What is everyone else here reading? Or are you even reading at all? It’s certainly such a 20th century thing to do… 😉

A Major Milestone

Published on July 17, 2006

Early this morning (at 1:03 AM to be exact), I bid and won on volume 35 (Doppelgänger) of the Prince Valiant series published by Fantagraphics Publishing. This volume completes my Prince Valiant library, a goal I have been trying to reach for some time now. Once the book arrives, I plan to read it and then go through them in order, beginning with volume 1. I can hardly wait!

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Into the Wardrobe

Published on May 14, 2006

I’m not much of a movie person, but tonight, thanks to a storm-related cable outage, I watched The Lion, The Witch, and The Wardrobe for the first time. What a great movie! I’ve always been a giant fan of the Chronicles of Narnia, and this movie was particularly well done. A few key details were left out, however. Aslan didn’t mention the deeper magic when the Stone Table was broken in two, He simply explained that the witch didn’t fully understand what would happen. Also, the professor never hints that he too has been to Narnia. Take, for instance, this passage from the book:

And the professor, who was a very remarkable man, didn’t tell them not to be silly or not to tell lies, but believed the whole story. “No,” he said, “I don’t think it will be any good trying to go back through the wardrobe door to get the coats. You won’t get into Narnia again by that route. Nor would the coats be much use by now if you did! Eh? What’s that? Yes, of course you’ll get back to Narnia again some day. Once a King in Narnia, always a King in Narnia.”

Nowhere in the movie does the professor make such a statement (the last sentence in particular). That omission really took some of the surprise out of it (although anyone who’s read the books already knows the story). There were some interesting additions to the movie as well. Aslan says to the witch that he was present when the deep magic was written, a statement that isn’t in the book (I checked). It will be interesting to see what other movies they decide to make. I really enjoyed this one; hopefully they will stick to the books, and not alter the stories too much.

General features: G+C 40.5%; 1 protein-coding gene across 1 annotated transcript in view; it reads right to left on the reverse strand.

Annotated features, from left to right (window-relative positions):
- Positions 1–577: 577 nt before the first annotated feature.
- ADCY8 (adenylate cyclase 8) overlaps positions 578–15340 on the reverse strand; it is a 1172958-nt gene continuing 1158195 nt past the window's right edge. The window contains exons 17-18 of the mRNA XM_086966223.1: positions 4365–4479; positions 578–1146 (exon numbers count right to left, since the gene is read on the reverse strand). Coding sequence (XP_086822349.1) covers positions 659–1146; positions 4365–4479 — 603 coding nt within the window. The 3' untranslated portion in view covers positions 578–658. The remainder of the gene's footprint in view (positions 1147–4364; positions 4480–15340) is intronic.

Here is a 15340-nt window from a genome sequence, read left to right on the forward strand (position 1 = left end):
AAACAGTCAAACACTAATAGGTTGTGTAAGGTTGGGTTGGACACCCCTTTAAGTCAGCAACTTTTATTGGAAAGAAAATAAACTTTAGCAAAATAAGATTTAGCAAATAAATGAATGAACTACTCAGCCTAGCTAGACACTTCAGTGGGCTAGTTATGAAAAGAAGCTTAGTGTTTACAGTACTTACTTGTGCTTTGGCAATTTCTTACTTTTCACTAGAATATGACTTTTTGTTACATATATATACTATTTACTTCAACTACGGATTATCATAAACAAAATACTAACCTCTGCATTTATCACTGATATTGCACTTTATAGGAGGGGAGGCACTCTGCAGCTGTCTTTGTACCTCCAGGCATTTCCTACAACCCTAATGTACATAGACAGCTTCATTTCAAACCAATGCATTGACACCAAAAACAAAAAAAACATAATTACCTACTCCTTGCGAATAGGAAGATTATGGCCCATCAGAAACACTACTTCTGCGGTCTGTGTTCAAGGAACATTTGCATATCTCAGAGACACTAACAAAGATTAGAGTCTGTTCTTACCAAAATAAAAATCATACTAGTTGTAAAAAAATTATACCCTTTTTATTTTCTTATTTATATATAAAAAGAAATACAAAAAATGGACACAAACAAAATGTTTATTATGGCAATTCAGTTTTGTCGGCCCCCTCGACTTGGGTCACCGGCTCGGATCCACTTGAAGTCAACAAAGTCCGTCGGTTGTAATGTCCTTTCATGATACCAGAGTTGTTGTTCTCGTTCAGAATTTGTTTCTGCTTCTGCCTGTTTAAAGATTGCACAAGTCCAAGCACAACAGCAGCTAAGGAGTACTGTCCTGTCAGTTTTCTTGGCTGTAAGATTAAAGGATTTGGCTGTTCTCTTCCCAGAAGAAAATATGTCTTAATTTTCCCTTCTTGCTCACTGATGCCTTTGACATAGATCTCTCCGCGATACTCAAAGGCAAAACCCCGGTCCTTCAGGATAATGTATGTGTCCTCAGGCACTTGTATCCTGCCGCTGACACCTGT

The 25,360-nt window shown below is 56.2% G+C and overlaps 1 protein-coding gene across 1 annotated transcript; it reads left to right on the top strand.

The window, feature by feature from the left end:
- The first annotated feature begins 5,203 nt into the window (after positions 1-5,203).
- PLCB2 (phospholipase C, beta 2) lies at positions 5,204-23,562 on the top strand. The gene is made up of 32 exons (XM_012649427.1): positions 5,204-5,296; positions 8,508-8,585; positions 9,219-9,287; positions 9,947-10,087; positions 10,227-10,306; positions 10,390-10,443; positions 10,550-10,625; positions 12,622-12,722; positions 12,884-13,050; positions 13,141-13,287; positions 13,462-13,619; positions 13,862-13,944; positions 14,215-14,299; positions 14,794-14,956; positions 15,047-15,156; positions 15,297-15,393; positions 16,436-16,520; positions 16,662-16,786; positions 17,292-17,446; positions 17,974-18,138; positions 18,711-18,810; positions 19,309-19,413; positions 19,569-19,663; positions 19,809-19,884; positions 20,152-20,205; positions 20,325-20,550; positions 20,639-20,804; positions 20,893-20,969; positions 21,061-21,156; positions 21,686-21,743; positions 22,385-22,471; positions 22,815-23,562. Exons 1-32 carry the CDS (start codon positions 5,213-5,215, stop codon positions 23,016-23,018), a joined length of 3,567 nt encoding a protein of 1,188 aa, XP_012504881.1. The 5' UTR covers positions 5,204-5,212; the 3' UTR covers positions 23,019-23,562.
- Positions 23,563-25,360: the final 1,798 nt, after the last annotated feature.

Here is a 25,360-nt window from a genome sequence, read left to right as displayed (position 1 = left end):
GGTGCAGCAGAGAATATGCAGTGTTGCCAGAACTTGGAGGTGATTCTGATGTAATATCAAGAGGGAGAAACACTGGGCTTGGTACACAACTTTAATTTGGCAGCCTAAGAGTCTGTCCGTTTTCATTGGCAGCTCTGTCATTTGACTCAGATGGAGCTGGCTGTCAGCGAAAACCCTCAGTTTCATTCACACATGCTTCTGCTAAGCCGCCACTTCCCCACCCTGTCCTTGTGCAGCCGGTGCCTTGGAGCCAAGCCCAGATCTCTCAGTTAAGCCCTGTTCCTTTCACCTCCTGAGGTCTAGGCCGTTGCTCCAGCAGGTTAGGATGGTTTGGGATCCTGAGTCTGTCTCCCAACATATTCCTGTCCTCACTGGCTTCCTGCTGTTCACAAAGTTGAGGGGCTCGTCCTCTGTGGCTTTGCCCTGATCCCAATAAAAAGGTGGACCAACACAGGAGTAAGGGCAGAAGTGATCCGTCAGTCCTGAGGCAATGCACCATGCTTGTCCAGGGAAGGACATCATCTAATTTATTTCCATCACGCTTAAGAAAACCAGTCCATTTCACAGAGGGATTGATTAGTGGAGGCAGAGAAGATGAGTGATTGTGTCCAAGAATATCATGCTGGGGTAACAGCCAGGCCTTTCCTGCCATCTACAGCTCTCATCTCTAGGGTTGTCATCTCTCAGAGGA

All hail the Highest of High Kings!

The Center of the Earth

Published on January 23, 2006

Not too long ago, I purchased Rick Wakeman’s phenomenal album Journey to the Centre of the Earth. And it has spurred within me an interest to re-read the masterpiece by Jules Verne. It has been quite some time since I read a novel (I believe the seven Chronicles of Narnia books were the last ones I read), and I feel it’s about time to pick up another one. I’ve always been a fan of Jules Verne works, and A Journey to the Center of the Earth is particularly excellent.

I’m slowly making my way through The Mythical Man Month, and so far it has been most excellent. The points that Dr. Brooks makes throughout the book are incredibly insightful. How sad that practically no one makes use of the suggestions he puts forth!

Does anyone have suggestions for books worth reading? Feel free to let me know what you like.

Drawing Valiant to a Close

Published on December 2, 2005

My collection of Prince Valiant comics is nearing its completion, as I have purchased the last of the books available at the Fantagraphics store. I have 13 remaining books to purchase, all of which (with the exception of volume 32) fetch incredibly high prices on eBay. Interestingly enough, volumes 38-40 are the more difficult books to find, and often sell for nearly $200 or $300 a piece! The earlier books (vols. 3-8) also command high prices, averaging anywhere from $60 to $200. So I expect that filling in these last few holes will cost me a pretty penny.

One of my more expensive purchases recently was a collection of 6 DVD’s, containing scans of the Valiant strips from the 1970s, 1980s, and 1990s (including the year 2000). These strips aren’t available in print, so I was willing to shell out big money to obtain them. And the scans are absolutely marvelous! So far, I have read up through the end of 1987, enjoying every strip along the way. The story lines are gripping and the artwork is, as always, stunning.

I plan to eventually update my Valiant library page, including more information on each book in the series. There are so many characters, that it would be interesting to note in which books they get introduced to the story. And a general summary of each book couldn’t hurt either.